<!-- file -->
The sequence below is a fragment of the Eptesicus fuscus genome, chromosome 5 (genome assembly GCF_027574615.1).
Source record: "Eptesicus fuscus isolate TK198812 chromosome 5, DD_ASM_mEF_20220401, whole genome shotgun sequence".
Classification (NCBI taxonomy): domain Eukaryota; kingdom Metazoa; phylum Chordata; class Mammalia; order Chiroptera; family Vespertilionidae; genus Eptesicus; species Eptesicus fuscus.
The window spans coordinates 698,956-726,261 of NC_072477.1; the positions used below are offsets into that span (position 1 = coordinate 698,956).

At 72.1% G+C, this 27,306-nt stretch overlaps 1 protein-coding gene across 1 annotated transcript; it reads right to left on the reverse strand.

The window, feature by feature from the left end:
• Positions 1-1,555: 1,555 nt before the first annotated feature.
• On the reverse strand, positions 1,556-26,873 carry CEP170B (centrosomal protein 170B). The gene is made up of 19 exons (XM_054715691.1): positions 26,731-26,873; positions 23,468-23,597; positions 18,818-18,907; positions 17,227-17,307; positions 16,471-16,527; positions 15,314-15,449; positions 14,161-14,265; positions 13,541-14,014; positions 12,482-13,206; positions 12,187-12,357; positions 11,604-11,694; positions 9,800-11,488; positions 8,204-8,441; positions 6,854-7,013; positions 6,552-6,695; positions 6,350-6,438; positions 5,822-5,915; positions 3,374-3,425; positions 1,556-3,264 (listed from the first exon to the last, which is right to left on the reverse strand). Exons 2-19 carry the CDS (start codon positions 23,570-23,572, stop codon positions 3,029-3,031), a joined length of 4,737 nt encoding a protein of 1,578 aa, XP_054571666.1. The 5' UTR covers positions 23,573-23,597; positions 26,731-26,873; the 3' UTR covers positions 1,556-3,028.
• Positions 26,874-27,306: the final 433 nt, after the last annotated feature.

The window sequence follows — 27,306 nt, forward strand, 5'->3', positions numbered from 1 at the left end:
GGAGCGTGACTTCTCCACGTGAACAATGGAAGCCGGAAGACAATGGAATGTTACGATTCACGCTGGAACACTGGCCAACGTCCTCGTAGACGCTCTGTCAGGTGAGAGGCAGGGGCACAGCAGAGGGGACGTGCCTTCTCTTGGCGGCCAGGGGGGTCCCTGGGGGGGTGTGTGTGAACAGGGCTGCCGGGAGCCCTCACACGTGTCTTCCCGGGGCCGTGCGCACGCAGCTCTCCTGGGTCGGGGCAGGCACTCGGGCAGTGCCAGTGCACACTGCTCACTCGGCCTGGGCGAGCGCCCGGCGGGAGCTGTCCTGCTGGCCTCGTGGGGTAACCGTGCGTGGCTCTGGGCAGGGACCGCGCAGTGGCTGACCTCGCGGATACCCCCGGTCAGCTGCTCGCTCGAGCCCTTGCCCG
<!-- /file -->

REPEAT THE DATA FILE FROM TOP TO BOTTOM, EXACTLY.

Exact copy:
The sequence below is a fragment of the Eptesicus fuscus genome, chromosome 5 (genome assembly GCF_027574615.1).
Source record: "Eptesicus fuscus isolate TK198812 chromosome 5, DD_ASM_mEF_20220401, whole genome shotgun sequence".
Classification (NCBI taxonomy): domain Eukaryota; kingdom Metazoa; phylum Chordata; class Mammalia; order Chiroptera; family Vespertilionidae; genus Eptesicus; species Eptesicus fuscus.
The window spans coordinates 698,956-726,261 of NC_072477.1; the positions used below are offsets into that span (position 1 = coordinate 698,956).

At 72.1% G+C, this 27,306-nt stretch overlaps 1 protein-coding gene across 1 annotated transcript; it reads right to left on the reverse strand.

The window, feature by feature from the left end:
• Positions 1-1,555: 1,555 nt before the first annotated feature.
• On the reverse strand, positions 1,556-26,873 carry CEP170B (centrosomal protein 170B). The gene is made up of 19 exons (XM_054715691.1): positions 26,731-26,873; positions 23,468-23,597; positions 18,818-18,907; positions 17,227-17,307; positions 16,471-16,527; positions 15,314-15,449; positions 14,161-14,265; positions 13,541-14,014; positions 12,482-13,206; positions 12,187-12,357; positions 11,604-11,694; positions 9,800-11,488; positions 8,204-8,441; positions 6,854-7,013; positions 6,552-6,695; positions 6,350-6,438; positions 5,822-5,915; positions 3,374-3,425; positions 1,556-3,264 (listed from the first exon to the last, which is right to left on the reverse strand). Exons 2-19 carry the CDS (start codon positions 23,570-23,572, stop codon positions 3,029-3,031), a joined length of 4,737 nt encoding a protein of 1,578 aa, XP_054571666.1. The 5' UTR covers positions 23,573-23,597; positions 26,731-26,873; the 3' UTR covers positions 1,556-3,028.
• Positions 26,874-27,306: the final 433 nt, after the last annotated feature.

The window sequence follows — 27,306 nt, forward strand, 5'->3', positions numbered from 1 at the left end:
GGAGCGTGACTTCTCCACGTGAACAATGGAAGCCGGAAGACAATGGAATGTTACGATTCACGCTGGAACACTGGCCAACGTCCTCGTAGACGCTCTGTCAGGTGAGAGGCAGGGGCACAGCAGAGGGGACGTGCCTTCTCTTGGCGGCCAGGGGGGTCCCTGGGGGGGTGTGTGTGAACAGGGCTGCCGGGAGCCCTCACACGTGTCTTCCCGGGGCCGTGCGCACGCAGCTCTCCTGGGTCGGGGCAGGCACTCGGGCAGTGCCAGTGCACACTGCTCACTCGGCCTGGGCGAGCGCCCGGCGGGAGCTGTCCTGCTGGCCTCGTGGGGTAACCGTGCGTGGCTCTGGGCAGGGACCGCGCAGTGGCTGACCTCGCGGATACCCCCGGTCAGCTGCTCGCTCGAGCCCTTGCCCG